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Danielle Garrett, Policy Analyst

You may have heard about a new report claiming the Affordable Care Act will increase the deficit by $340 billion, rather than decreasing it by $143 as projected by the Congressional Budget Office. Now, there is a big difference between these two numbers, so you would be justified in asking how this new study could come to such a different conclusion from the CBO, the government’s own nonpartisan scorekeeper. The answer is by using some very fuzzy math.

It’s a little complicated, even for me and I’m a numbers person! But the issue is basically this: Medicare benefits are paid out of a trust fund. Legally, the trust fund can’t spend money it doesn’t have. So this new study is based on the assumption that when the trust fund is expected to run out, the government will simply stop paying for Medicare benefits. This is important because one way the ACA reduces the deficit is through long term Medicare savings. The new study argues that these savings shouldn’t be considered, since the Federal Government won’t be paying for Medicare benefits eventually. Basically, if the government wasn’t going to spend the money anyway, we shouldn’t consider this money “savings.”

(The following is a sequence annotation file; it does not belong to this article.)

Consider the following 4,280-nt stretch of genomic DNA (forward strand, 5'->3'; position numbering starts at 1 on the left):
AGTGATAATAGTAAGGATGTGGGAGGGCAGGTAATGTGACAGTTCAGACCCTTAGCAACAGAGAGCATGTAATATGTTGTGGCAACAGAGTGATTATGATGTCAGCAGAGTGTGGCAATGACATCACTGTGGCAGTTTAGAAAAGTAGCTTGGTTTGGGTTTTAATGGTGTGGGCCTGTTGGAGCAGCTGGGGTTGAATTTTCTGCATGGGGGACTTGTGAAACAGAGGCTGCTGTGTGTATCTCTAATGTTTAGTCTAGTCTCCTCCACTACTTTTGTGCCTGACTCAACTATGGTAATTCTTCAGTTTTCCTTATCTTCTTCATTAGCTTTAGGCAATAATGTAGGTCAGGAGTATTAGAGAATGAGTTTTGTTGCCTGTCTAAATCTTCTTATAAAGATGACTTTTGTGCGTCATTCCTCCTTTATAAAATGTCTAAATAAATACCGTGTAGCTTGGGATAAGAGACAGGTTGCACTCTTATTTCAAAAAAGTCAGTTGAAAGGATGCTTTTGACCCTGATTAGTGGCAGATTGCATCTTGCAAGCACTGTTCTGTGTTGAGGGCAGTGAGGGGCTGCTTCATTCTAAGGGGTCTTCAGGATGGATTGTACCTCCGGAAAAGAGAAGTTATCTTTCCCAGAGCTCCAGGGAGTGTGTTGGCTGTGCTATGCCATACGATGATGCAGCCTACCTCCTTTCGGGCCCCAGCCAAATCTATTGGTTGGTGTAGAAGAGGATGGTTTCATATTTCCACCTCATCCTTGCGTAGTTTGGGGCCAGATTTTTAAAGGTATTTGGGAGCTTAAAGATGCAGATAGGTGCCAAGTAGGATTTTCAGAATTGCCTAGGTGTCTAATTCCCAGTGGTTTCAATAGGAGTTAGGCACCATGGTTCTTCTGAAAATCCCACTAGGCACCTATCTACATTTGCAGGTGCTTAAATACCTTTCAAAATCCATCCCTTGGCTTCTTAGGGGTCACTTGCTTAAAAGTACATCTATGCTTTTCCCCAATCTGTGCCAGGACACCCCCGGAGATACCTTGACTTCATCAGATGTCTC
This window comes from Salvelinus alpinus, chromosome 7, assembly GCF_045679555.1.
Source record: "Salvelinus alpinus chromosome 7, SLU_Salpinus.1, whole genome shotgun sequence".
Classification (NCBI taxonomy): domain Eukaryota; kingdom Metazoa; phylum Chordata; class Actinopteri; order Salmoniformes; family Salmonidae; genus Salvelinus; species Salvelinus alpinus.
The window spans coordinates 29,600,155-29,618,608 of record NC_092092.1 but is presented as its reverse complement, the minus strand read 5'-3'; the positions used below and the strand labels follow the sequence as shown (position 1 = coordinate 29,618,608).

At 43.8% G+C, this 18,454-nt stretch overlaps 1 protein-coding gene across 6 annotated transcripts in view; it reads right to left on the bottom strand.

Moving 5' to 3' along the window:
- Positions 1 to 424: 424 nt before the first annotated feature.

But frankly, this is bogus. Does anybody think that the government is really going to cut off health care benefits to millions of seniors? Why would we base any fiscal arguments on this assumption? And in fact, no one does, on either side of the aisle. As Paul Krugman points out over at the New York Times, assessments of new legislation are always based on current policy rather than current law. For example, even though the Bush tax cuts are legally set to expire at the end of this year, the proposed Ryan budget (which slashes vital services for women and their families,) bases its deficit reduction potential on the assumption that the tax cuts will eventually be extended. And no one is making a fuss about that.

The Congressional Budget Office has a lot of experience figuring out how to accurately assess the fiscal impact of legislation (legislation proposed by both Democrats and Republicans) and they say that the costs of the Affordable Care Act are more than fully paid for. Being honest about these numbers is important. Americans deserve to know what the Affordable Care Act really does, and what it really does is save money. It saves the government money and it saves individuals money, which is particularly important for women who pay more out of pocket for their health care costs and are more likely to go into debt because of their medical bills. The ACA is a good deal for women and the real numbers show that.

Cross-post from WomenStake

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